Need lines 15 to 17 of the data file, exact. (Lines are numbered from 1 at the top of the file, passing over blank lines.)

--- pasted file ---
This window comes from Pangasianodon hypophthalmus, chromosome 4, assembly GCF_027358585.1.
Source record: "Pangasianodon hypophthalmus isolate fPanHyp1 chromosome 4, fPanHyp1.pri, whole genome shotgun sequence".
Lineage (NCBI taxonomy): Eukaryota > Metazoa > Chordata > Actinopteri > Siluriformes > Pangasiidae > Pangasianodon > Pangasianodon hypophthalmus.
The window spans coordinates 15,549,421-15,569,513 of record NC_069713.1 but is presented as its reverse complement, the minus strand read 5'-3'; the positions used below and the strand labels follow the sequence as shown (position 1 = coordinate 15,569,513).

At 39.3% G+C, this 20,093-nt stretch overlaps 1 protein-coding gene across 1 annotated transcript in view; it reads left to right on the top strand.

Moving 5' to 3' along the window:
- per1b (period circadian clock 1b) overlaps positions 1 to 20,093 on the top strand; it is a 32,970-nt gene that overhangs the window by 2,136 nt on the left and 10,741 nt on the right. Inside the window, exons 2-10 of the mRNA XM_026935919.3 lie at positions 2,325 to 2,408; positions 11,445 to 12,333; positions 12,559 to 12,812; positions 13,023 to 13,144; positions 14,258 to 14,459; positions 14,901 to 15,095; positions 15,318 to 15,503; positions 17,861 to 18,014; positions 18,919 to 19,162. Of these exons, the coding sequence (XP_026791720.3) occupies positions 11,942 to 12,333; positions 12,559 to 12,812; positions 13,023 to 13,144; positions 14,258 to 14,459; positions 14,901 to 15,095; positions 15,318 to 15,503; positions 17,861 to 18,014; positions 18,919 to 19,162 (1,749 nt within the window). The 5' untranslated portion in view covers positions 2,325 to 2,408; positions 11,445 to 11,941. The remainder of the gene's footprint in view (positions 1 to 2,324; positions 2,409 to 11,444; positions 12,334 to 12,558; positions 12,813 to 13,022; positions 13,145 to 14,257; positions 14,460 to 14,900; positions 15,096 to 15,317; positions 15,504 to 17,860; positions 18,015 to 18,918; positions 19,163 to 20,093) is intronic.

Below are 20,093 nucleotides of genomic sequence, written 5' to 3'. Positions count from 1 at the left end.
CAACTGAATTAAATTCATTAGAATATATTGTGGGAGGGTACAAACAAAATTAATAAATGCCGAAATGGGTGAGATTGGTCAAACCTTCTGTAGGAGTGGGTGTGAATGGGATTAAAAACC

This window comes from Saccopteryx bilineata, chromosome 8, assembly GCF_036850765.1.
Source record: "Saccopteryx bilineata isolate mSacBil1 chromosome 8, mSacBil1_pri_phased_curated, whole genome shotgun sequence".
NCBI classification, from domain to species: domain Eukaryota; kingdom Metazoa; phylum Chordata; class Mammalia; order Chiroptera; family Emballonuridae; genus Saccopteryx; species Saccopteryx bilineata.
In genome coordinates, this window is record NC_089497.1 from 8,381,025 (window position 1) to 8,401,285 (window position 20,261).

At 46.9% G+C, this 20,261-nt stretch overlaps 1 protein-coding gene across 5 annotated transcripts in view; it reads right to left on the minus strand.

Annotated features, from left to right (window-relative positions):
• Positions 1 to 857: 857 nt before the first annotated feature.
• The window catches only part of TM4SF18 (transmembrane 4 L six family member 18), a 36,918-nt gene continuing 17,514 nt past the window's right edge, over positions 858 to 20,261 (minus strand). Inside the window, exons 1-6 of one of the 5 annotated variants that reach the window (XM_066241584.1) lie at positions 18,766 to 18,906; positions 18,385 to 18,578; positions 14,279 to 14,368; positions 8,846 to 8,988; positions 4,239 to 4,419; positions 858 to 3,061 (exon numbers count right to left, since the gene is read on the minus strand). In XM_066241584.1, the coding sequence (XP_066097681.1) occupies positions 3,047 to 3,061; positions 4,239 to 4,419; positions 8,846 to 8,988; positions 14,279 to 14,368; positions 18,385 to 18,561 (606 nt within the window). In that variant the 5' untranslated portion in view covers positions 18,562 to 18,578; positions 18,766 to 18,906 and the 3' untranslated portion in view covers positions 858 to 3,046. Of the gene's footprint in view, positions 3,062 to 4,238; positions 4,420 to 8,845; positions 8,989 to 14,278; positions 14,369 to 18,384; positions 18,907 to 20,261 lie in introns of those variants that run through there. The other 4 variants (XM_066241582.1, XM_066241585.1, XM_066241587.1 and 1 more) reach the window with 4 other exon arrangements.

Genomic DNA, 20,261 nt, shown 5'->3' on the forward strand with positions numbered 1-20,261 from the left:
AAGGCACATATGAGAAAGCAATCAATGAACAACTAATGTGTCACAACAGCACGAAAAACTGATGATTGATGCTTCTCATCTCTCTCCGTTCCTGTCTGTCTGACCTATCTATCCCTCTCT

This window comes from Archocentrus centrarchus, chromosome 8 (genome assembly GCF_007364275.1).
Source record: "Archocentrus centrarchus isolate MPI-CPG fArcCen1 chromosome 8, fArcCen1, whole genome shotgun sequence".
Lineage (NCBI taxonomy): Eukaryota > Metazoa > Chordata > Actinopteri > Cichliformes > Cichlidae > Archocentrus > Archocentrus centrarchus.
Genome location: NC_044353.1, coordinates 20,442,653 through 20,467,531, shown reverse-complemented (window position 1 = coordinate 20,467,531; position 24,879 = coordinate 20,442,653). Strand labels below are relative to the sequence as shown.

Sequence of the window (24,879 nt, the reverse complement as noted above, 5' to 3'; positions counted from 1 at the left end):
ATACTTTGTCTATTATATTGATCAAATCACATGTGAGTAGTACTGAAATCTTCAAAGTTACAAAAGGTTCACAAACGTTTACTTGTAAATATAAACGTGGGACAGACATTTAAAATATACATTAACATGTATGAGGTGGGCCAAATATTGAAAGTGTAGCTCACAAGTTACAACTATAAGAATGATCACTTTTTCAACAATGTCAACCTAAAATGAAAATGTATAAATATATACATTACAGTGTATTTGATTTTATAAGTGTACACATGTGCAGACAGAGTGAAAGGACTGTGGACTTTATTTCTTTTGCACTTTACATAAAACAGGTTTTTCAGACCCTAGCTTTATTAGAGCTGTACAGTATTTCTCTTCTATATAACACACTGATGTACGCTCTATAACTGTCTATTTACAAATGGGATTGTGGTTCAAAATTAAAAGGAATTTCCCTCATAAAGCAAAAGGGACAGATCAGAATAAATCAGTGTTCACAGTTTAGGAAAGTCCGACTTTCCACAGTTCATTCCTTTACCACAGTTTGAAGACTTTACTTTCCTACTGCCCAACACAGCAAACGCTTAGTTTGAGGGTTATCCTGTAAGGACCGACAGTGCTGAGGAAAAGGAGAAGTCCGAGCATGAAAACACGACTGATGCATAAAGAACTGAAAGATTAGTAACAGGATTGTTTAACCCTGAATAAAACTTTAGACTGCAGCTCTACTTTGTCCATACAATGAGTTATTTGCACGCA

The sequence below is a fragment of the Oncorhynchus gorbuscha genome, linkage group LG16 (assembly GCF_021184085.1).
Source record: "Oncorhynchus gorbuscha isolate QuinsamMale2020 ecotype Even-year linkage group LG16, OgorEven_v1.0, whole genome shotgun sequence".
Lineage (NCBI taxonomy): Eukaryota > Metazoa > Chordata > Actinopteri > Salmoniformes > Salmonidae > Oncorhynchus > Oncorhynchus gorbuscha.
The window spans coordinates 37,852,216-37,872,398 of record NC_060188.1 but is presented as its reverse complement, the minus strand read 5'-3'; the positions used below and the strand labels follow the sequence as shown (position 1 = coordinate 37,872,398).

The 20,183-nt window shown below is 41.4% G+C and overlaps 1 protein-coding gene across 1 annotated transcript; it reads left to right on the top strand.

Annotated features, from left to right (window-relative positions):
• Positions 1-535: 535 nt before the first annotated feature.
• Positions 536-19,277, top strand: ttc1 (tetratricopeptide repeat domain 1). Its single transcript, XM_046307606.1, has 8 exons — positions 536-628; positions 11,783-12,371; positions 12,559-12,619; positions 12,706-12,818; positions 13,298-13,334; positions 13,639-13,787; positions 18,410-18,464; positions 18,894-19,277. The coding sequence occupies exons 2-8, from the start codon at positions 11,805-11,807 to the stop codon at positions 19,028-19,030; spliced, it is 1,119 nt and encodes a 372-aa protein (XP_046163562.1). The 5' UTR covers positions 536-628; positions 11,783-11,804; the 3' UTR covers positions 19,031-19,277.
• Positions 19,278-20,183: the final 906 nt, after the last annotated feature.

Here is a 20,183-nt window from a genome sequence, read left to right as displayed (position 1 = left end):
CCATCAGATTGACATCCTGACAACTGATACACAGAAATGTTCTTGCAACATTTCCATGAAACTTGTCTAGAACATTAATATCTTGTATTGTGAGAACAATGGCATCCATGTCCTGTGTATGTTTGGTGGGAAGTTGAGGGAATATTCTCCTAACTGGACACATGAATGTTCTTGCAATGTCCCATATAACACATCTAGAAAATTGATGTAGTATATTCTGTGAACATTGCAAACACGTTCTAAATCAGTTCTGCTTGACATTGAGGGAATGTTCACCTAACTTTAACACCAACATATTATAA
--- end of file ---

Annotated features, from left to right (window-relative positions):
• Positions 1 to 857: 857 nt before the first annotated feature.
• The window catches only part of TM4SF18 (transmembrane 4 L six family member 18), a 36,918-nt gene continuing 17,514 nt past the window's right edge, over positions 858 to 20,261 (minus strand). Inside the window, exons 1-6 of one of the 5 annotated variants that reach the window (XM_066241584.1) lie at positions 18,766 to 18,906; positions 18,385 to 18,578; positions 14,279 to 14,368; positions 8,846 to 8,988; positions 4,239 to 4,419; positions 858 to 3,061 (exon numbers count right to left, since the gene is read on the minus strand). In XM_066241584.1, the coding sequence (XP_066097681.1) occupies positions 3,047 to 3,061; positions 4,239 to 4,419; positions 8,846 to 8,988; positions 14,279 to 14,368; positions 18,385 to 18,561 (606 nt within the window). In that variant the 5' untranslated portion in view covers positions 18,562 to 18,578; positions 18,766 to 18,906 and the 3' untranslated portion in view covers positions 858 to 3,046. Of the gene's footprint in view, positions 3,062 to 4,238; positions 4,420 to 8,845; positions 8,989 to 14,278; positions 14,369 to 18,384; positions 18,907 to 20,261 lie in introns of those variants that run through there. The other 4 variants (XM_066241582.1, XM_066241585.1, XM_066241587.1 and 1 more) reach the window with 4 other exon arrangements.